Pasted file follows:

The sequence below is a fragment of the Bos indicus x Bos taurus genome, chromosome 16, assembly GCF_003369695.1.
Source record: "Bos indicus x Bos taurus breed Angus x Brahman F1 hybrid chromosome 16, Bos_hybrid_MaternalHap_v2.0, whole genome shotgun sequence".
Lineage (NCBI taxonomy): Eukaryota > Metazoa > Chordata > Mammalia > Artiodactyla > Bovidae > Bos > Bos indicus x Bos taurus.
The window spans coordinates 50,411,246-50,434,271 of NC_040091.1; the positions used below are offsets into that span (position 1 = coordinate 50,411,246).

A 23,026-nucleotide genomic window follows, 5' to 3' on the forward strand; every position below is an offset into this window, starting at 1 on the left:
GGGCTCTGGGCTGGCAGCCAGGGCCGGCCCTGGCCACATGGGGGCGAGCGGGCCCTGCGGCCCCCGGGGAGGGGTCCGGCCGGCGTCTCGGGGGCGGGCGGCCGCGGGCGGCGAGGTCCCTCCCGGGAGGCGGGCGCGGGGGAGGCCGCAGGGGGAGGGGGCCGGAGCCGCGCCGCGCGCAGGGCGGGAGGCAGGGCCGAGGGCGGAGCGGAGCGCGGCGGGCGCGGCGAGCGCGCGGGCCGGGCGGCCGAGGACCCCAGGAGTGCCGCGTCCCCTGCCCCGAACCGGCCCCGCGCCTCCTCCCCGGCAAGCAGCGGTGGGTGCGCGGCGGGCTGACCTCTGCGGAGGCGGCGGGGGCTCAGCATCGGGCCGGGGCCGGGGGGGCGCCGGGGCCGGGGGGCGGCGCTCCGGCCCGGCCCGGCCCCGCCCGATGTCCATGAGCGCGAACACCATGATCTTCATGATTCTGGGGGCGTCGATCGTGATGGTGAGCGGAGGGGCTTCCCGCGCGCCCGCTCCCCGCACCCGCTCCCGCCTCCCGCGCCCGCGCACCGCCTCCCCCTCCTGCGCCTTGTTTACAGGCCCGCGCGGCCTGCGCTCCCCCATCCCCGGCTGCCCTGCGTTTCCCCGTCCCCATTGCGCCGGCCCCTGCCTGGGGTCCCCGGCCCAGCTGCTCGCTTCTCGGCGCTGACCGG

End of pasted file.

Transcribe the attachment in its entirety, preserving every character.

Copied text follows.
The sequence below is a fragment of the Bos indicus x Bos taurus genome, chromosome 16, assembly GCF_003369695.1.
Source record: "Bos indicus x Bos taurus breed Angus x Brahman F1 hybrid chromosome 16, Bos_hybrid_MaternalHap_v2.0, whole genome shotgun sequence".
Lineage (NCBI taxonomy): Eukaryota > Metazoa > Chordata > Mammalia > Artiodactyla > Bovidae > Bos > Bos indicus x Bos taurus.
The window spans coordinates 50,411,246-50,434,271 of NC_040091.1; the positions used below are offsets into that span (position 1 = coordinate 50,411,246).

A 23,026-nucleotide genomic window follows, 5' to 3' on the forward strand; every position below is an offset into this window, starting at 1 on the left:
GGGCTCTGGGCTGGCAGCCAGGGCCGGCCCTGGCCACATGGGGGCGAGCGGGCCCTGCGGCCCCCGGGGAGGGGTCCGGCCGGCGTCTCGGGGGCGGGCGGCCGCGGGCGGCGAGGTCCCTCCCGGGAGGCGGGCGCGGGGGAGGCCGCAGGGGGAGGGGGCCGGAGCCGCGCCGCGCGCAGGGCGGGAGGCAGGGCCGAGGGCGGAGCGGAGCGCGGCGGGCGCGGCGAGCGCGCGGGCCGGGCGGCCGAGGACCCCAGGAGTGCCGCGTCCCCTGCCCCGAACCGGCCCCGCGCCTCCTCCCCGGCAAGCAGCGGTGGGTGCGCGGCGGGCTGACCTCTGCGGAGGCGGCGGGGGCTCAGCATCGGGCCGGGGCCGGGGGGGCGCCGGGGCCGGGGGGCGGCGCTCCGGCCCGGCCCGGCCCCGCCCGATGTCCATGAGCGCGAACACCATGATCTTCATGATTCTGGGGGCGTCGATCGTGATGGTGAGCGGAGGGGCTTCCCGCGCGCCCGCTCCCCGCACCCGCTCCCGCCTCCCGCGCCCGCGCACCGCCTCCCCCTCCTGCGCCTTGTTTACAGGCCCGCGCGGCCTGCGCTCCCCCATCCCCGGCTGCCCTGCGTTTCCCCGTCCCCATTGCGCCGGCCCCTGCCTGGGGTCCCCGGCCCAGCTGCTCGCTTCTCGGCGCTGACCGG